My analysis highlights several distinctive aspects about the situation of single mothers in Japan. First, unlike in most advanced industrialized nations, there are comparatively few single mothers in Japan. In addition, whereas limited participation in the workforce, and reliance on the welfare system has become a problem in other countries, in Japan the workforce participation rate of single mothers is strikingly high. It may be that because of the limited presence as well as high workforce participation rate, single mothers have attracted relatively little attention in public discourse. There are no stories of “welfare queens” who take advantage of the welfare state, or the reproduction of single parenthood through teenage pregnancy. Most importantly, rather than being part of a disadvantaged class or minority group, single mothers have been assumed to be middle class women whose choice to divorce is facilitated by their educational attainment and “economic independence”. This trend may also have been influenced by the general assumption Japan is a middle-class society, since 90 percent of the population identify themselves as such.
Consequently, social class is not only invisible, but has also not been considered as a factor influencing the situation of single mothers in Japan. Since single mothers also earn on average more than married women, one might not consider them to be in a disadvantaged position. However, as my analysis has shown, single mothers have on average a lower educational attainment than other mothers, meaning that many come from lower-class backgrounds. There are also significant disparities in incomes as well as ability to secure a permanent job among single mothers. The low income of single mothers is not only a consequence of gender inequality in the labor market, but is also due to lack of work opportunities for women with a lower educational attainment. Even though some single mothers with university education may do quite well, those with less than a senior high school degree face great difficulties. It is difficult for mothers with a junior high school degree to obtain a permanent job, and even when they do, their incomes are significantly lower than those of mothers with university degrees. To raise the incomes of single mothers, therefore, involve not only work opportunities, but also greater chances for educational advancement.
Viewed from this perspective, recent cuts in welfare support for working single mothers in Japan may cause great difficulties for single mothers with low educational attainment and income. Rather than chastising single mothers for their personal choices, policies need to address the problems and difficulties single mothers face as part of the working poor. After a decade of recession, it is high time to dismantle the middle-class myth and address existing class inequalities in Japanese society.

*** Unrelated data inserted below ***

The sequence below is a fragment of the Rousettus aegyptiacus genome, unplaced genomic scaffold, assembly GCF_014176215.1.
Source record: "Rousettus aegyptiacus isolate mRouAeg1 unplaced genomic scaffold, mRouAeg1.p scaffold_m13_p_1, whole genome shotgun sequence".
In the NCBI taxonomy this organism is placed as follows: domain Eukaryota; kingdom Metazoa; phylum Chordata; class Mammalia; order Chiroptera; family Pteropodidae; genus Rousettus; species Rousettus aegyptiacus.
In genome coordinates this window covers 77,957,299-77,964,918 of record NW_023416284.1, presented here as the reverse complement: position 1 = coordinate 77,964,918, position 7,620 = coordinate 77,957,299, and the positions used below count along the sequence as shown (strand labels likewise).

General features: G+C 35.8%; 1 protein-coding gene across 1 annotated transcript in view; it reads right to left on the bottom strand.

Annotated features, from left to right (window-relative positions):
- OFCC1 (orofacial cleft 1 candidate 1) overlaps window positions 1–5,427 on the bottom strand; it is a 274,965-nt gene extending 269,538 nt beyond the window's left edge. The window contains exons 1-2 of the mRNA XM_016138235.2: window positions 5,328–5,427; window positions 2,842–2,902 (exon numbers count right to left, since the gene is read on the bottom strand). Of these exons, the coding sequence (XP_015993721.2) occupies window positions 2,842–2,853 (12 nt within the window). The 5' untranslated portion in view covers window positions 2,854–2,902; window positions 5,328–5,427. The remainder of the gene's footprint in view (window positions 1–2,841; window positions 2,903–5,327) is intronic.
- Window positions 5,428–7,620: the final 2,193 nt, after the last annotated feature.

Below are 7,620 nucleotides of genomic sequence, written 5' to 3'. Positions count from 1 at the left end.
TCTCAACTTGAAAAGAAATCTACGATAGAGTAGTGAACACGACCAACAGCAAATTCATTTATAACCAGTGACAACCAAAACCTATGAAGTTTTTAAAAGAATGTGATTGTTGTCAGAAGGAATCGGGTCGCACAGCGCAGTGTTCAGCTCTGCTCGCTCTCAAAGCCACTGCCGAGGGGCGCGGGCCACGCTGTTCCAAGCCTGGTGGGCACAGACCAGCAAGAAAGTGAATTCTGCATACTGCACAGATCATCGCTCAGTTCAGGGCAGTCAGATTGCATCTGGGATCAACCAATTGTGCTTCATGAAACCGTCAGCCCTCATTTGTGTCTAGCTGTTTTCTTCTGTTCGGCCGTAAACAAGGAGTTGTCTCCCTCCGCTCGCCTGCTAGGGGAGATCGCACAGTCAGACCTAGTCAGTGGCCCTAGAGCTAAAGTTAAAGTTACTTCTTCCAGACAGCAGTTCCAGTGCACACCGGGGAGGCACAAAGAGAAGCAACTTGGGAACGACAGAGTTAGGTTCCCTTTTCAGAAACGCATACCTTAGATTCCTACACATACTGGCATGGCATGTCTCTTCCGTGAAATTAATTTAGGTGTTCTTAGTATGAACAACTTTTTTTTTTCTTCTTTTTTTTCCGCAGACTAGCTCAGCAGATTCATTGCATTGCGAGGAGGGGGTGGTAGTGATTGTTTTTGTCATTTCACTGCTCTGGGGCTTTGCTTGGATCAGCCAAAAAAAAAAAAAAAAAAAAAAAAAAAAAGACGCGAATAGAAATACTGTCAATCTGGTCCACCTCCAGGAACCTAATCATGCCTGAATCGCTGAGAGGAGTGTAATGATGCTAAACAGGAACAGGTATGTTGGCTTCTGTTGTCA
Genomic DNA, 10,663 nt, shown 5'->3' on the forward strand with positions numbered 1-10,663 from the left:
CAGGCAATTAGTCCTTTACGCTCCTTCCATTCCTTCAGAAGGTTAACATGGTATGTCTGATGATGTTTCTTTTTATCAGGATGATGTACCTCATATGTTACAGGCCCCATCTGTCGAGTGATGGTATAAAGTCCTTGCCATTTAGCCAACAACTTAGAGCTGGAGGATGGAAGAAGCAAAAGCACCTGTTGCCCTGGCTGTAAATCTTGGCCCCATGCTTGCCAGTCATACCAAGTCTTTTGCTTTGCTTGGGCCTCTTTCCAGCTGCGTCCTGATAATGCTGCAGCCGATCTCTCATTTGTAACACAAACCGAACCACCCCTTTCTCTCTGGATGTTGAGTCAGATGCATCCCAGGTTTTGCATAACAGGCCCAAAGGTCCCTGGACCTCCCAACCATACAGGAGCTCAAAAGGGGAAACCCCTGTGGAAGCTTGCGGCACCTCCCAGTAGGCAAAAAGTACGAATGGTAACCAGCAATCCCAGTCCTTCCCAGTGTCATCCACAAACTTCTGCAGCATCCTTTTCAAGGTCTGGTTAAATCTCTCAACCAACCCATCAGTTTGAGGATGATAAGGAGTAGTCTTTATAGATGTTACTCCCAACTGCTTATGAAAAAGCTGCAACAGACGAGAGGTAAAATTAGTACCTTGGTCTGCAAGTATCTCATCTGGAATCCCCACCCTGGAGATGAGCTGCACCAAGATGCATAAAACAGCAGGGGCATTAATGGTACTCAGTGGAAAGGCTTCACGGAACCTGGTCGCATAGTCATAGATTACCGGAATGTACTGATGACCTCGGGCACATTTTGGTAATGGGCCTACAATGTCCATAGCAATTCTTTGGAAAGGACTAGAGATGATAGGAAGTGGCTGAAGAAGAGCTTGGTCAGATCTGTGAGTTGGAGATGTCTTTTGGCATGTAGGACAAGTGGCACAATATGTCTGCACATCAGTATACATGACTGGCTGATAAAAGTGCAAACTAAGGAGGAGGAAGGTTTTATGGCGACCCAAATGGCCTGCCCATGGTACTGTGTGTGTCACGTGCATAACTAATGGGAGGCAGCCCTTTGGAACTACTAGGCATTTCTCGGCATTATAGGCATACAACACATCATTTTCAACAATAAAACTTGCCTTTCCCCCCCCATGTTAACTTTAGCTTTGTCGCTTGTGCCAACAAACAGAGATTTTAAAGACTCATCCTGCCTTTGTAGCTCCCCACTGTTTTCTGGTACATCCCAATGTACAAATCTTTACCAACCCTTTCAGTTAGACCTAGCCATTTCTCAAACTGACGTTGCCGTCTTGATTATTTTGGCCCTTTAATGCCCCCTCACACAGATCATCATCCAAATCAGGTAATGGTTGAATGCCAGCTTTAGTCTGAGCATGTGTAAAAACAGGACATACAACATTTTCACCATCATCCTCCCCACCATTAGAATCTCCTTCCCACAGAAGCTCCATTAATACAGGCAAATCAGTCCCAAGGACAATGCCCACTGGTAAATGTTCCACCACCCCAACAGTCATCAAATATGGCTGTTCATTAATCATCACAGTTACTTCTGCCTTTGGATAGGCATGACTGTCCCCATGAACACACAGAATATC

Fujiwara Chisa is an Associate Professor in the Faculty of Humanities and Social Sciences at Iwate University. She is the coauthor with Aya Ezawa of “America fukushi kaikaku saikou [Reconsidering U.S. Welfare Reform : An Analysis of Welfare Policies and Their Implications for Japan].” Kikan shakai hosho kenkyu [The Quarterly of Social Security Research] Vol.42, No.4. p.407-419.
This is a revised and expanded version of a paper that appeared in Japonesia Review on September 14, 2007. Posted at Japan Focus on January 2, 2008.
 The author would like to thank Aya Ezawa for help in revising this paper.
 The Ministry of Health, Labour and Welfare (kosei rodo sho) in a bulletin (No.102, May 19 2003) on the reforms explained: "There are a variety of the reasons behind the rise in divorce, and one can not pinpoint out a particular one. However, one of the factors is a decrease in the difficulties of divorcing compared to before, due to a change in attitudes toward divorce and increasing economic independence among women."
Ezawa, A. and Fujiwara, C. (2005a). “Lone Mothers and Welfare-to-Work Policies in Japan and the United States.” Journal of Sociology and Social Welfare Vol.32, No.4. p.41-63.
Fujiwara, C. (2005b). “Hitorioya no shugyo to kaisosei [Class Aspects of Single Parents’ Work Patterns].” Shakai-seisaku gakkai shi [The Journal of Social Policy and Labor Studies] No.13. p.161-175.
Fujiwara, C. (2007a). “Boshisetai no kaiso bunka [Class Differences among Single Mother Households: Identifying Policy Targets based on the Characteristics of Recipients of State Assistance].” Kikan kakei keizai kenkyu [Japanese Journal of Research on Household Economics] No. 73. p10-20.
Fujiwara, C. and Ezawa, A. (2007b). “America fukushi kaikaku saikou [Reconsidering U.S. Welfare Reform : An Analysis of Welfare Policies and Their Implications for Japan].” Kikan syakai hosho kenkyu [The Quarterly of Social Security Research] Vol.42, No.4. p.407-419.
Fujiwara, C. (2007c). “Koyo to fukushi no saihen [Reorganization of Work and Welfare].” M. Adachi et. al (eds.) Feminist politics no sintenkai [The Evolution of Feminist Politics]. Akashi shoten.
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(Summary in English here.)